As I trudged along the slushy sidewalks of Adams Morgan yesterday, I began to realize how much my identity is influenced by the places I claim.
As I stepped over snowbanks and slogged through unplowed crosswalks, I became more aware of my instincts, the way I knew, by their appearance, which snowbanks would hold my weight and which wouldn’t, which cars would inevitably trap themselves in a slush pile-up as they made turns that, to the Midwestern eye, were obviously too sharp, as they slowed down or sped up. I cringed at the sound of tires being stripped raw, and slowly realized that I did only because I knew that just because you can spin through the snow all the way down to the pavement doesn’t mean you’ll gain the traction you need to wiggle free.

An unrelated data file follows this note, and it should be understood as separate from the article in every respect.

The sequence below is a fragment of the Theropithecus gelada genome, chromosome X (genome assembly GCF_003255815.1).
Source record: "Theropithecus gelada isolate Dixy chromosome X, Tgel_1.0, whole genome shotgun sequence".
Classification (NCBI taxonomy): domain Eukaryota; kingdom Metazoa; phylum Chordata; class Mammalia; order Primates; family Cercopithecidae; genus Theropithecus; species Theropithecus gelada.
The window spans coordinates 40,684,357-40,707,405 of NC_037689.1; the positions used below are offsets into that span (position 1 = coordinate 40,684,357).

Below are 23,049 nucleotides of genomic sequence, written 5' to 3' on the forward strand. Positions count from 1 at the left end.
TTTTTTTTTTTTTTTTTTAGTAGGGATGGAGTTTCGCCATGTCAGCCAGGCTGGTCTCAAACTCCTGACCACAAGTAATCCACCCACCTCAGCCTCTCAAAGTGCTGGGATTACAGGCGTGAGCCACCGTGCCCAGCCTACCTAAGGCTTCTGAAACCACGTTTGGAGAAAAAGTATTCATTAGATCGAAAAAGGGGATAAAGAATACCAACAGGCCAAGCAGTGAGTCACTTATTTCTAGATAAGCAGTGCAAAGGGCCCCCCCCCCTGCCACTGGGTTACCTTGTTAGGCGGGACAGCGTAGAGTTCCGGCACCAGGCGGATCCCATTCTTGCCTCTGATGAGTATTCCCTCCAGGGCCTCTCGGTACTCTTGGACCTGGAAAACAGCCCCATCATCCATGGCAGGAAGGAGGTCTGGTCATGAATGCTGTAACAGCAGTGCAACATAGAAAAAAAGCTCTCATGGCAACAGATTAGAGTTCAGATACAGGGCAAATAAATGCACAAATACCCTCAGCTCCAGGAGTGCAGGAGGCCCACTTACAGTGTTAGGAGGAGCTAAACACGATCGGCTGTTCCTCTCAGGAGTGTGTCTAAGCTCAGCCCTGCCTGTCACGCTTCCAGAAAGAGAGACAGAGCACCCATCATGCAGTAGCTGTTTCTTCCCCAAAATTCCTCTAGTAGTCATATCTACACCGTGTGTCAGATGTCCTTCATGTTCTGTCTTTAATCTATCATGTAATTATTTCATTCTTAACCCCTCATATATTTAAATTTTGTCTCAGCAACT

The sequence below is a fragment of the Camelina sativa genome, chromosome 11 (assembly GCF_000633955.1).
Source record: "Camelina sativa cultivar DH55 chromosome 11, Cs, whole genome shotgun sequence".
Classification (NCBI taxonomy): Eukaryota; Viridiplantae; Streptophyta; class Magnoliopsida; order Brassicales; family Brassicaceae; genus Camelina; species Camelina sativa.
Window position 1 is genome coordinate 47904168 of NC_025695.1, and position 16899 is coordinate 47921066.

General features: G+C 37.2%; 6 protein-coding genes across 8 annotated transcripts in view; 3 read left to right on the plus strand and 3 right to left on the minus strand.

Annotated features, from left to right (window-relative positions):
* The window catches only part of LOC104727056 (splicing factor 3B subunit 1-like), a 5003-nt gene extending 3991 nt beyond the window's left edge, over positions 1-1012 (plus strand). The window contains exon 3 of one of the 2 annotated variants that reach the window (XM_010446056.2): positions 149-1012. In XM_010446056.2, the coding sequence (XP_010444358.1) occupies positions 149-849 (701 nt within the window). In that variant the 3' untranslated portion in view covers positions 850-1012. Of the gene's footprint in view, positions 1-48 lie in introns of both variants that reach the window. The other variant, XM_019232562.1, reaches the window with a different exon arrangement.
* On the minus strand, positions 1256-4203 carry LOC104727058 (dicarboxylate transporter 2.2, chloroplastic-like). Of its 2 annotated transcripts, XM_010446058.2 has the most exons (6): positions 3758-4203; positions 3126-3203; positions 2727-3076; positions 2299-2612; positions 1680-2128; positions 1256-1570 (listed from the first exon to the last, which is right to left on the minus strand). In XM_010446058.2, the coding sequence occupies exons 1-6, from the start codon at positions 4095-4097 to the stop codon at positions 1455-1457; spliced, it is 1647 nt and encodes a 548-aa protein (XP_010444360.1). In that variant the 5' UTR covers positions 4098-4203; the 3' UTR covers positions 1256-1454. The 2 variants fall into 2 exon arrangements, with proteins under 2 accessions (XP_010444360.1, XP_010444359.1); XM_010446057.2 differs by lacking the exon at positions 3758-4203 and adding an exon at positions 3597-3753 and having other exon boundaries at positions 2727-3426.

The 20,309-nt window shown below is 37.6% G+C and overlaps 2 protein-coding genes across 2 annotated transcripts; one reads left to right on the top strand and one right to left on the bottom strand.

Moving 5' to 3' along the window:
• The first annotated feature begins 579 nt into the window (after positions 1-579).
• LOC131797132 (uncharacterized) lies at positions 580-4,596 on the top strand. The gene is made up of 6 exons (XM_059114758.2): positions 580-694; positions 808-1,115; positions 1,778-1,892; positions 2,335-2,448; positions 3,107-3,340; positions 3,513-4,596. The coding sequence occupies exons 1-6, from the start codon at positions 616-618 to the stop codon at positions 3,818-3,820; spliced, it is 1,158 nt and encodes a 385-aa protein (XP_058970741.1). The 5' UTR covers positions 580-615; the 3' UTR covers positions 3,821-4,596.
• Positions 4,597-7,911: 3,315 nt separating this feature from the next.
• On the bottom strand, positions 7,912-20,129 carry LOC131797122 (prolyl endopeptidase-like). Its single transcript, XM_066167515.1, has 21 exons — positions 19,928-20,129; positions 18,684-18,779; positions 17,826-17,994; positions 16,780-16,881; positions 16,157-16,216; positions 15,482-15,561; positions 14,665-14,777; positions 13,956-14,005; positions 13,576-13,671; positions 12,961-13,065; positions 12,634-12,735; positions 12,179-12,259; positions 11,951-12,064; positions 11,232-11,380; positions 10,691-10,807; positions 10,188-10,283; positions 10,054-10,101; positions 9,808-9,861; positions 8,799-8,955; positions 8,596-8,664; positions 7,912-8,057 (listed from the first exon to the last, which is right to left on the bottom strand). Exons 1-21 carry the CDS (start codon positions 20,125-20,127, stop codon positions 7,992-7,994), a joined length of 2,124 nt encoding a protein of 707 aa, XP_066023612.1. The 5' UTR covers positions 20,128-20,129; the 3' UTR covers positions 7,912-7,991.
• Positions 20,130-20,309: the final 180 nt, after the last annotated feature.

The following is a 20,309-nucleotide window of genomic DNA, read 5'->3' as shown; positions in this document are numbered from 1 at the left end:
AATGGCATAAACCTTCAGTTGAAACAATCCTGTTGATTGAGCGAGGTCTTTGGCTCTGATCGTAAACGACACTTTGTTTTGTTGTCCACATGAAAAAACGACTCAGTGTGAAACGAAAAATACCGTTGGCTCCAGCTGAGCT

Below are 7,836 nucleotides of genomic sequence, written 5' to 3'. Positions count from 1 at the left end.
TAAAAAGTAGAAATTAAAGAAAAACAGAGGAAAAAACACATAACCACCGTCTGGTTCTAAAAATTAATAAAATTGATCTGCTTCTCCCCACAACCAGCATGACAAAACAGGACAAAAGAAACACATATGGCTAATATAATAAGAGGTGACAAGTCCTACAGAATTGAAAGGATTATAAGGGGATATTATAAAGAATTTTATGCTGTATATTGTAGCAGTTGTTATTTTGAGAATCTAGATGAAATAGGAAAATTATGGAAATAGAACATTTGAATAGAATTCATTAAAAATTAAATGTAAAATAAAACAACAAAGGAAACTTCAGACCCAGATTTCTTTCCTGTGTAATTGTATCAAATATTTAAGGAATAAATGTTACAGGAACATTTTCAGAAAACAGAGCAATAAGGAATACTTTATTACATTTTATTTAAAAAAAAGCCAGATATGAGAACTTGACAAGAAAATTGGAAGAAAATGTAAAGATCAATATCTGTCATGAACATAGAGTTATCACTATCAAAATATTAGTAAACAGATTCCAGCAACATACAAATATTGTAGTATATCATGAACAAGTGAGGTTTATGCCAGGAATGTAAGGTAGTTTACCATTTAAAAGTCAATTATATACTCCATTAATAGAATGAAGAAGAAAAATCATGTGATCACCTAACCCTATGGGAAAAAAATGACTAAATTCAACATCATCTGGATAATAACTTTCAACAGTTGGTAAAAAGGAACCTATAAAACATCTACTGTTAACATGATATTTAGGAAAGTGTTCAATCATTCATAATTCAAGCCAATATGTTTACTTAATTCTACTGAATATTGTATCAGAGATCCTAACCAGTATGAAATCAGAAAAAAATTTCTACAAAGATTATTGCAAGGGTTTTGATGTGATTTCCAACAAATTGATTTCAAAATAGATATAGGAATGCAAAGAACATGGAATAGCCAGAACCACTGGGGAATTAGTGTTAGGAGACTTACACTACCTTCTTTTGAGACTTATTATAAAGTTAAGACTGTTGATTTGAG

Jon and I helped dislodge a truck full of DC security personnel on patrol to monitor safety in the midst of this armageddon-like weather. We offered the most effective way to accelerate or brake. The particular angle at which you have to turn the wheels. The proper rocking motion needed to prevent the wheels from spinning too much and icing over your path.
T.S. Eliot writes, “We shall not cease from exploration, and the end of all our exploring shall be to arrive where we started and know the place for the first time.”
But maybe you don’t even need to arrive where you started to know the place better, and to know yourself better insofar as that place is a part of who you are.